Implementation: The true result of good leadership is the ability to implement. Following our three step approach we improve the probability of success by allowing, in fact demanding, that we have vigorous debate on our goals and objectives. Everyone should be able to get involved and challenge what we are trying to accomplish. Only by allowing these debates to happen will we truly get a commitment on the part of every employee. This to me is an extremely critical element of leadership.
Budgets and Working Capital: The need of every individual, department and business is to have a keen understanding of money. Too often the “working front line” who I call your heroes are left in the dark regarding money. Sure, you might share the financial statements on a monthly basis but it is much more than that isn’t it? It is important that everyone in their jobs have some fun, be effective in what they do, and make money. Each employee needs to know how their actions affect the budgets and sales revenues and expenses. This is a training exercise as much as anything else but I believe that each employee needs to know everything possible about the business. After all they have more invested in the success of the company than anyone else. They have invested their lives.
So we have a series of activities that lead to successful results; “Daily Huddles” and “Process Improvement” and “Goal Setting” processes. Each of these three elements will help you be working ON the business more than you do today. Each of these will lead to a stronger morale and higher levels of employee satisfaction. Isn’t that all good?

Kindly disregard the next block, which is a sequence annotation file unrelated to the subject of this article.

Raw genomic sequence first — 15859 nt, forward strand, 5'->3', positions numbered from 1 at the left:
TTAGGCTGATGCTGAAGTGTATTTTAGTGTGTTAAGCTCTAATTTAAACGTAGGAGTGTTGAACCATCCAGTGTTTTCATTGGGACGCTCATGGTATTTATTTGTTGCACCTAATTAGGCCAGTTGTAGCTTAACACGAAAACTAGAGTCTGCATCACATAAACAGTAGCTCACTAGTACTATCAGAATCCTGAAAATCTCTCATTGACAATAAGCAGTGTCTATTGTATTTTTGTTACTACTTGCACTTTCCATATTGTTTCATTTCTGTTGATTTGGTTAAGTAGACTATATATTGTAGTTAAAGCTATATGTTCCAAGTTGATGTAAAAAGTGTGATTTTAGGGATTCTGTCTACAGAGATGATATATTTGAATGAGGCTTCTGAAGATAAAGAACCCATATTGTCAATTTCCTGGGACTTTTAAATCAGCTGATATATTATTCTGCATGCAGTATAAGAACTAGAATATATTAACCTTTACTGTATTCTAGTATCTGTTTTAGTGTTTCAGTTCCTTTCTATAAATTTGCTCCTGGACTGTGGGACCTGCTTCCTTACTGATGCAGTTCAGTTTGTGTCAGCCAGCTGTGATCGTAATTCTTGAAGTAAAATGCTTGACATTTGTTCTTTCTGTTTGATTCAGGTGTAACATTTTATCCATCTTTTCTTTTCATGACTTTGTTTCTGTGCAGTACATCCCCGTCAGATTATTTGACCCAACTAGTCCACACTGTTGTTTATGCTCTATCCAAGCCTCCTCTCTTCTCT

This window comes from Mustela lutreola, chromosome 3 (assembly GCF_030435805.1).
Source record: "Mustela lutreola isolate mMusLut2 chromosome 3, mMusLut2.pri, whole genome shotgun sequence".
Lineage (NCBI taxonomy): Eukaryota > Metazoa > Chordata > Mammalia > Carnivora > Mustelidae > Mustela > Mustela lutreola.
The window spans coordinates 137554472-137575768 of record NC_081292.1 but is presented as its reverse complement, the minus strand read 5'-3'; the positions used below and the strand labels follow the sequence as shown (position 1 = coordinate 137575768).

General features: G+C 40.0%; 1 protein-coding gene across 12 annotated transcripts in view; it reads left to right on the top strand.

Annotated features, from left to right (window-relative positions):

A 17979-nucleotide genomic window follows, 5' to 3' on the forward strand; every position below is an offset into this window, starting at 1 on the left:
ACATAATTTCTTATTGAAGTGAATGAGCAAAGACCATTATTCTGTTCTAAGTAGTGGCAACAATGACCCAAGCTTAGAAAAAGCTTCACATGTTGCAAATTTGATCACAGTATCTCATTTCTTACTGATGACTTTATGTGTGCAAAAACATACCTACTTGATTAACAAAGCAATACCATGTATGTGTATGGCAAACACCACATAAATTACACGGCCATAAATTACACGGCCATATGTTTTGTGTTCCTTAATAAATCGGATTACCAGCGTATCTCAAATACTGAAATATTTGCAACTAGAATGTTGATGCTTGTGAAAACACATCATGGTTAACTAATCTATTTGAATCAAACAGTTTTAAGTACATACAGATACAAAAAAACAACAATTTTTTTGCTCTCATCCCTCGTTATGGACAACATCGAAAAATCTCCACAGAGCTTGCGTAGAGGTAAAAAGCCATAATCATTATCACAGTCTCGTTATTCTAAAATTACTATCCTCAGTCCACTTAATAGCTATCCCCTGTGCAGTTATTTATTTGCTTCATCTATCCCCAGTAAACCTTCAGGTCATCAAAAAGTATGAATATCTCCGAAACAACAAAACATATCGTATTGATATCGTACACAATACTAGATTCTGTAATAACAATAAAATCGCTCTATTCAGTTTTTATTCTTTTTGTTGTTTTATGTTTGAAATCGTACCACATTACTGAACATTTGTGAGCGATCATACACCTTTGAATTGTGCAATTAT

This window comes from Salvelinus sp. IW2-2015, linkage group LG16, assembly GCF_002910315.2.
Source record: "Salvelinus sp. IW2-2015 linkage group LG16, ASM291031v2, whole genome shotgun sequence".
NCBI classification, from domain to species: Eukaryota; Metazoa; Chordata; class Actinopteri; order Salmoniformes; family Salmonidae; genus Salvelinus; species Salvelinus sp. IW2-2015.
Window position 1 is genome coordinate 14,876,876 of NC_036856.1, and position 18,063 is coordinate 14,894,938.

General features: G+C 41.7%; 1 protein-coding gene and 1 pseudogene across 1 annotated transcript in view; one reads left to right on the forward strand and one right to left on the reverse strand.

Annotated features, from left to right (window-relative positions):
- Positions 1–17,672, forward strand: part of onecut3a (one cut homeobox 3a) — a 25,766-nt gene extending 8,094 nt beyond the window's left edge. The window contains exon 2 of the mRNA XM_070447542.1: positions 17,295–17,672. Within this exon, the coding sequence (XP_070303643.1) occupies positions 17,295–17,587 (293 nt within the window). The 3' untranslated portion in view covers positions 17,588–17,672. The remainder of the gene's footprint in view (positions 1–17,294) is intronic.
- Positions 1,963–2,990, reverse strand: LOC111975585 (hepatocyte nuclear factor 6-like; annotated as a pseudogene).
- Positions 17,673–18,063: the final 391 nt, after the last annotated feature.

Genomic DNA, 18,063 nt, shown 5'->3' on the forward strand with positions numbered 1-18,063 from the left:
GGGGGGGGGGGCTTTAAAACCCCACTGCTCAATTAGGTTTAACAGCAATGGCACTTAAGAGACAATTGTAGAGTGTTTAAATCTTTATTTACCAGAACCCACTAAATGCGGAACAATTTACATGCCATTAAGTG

The time is now.
by Ron Slee
Water Well Journal
About Water Well Journal
The Water Well Journal is the leading resource for those working in the groundwater industry. The flagship publication of the National Ground Water Association is delivered to more than 24,000 people every month and covers technical issues related to drilling and pump installation, rig maintenance, business management, well rehabilitation, water treatment, and more.
Since many of the companies in the groundwater industry are small family-run businesses it is critical that Water Well Journal provide much more than technical content. That is why Ron Slee’s monthly columns addressing management, supply, and inventory issues are valuable. It is that type of information that helps the publication achieve NGWA’s mission of advancing groundwater knowledge.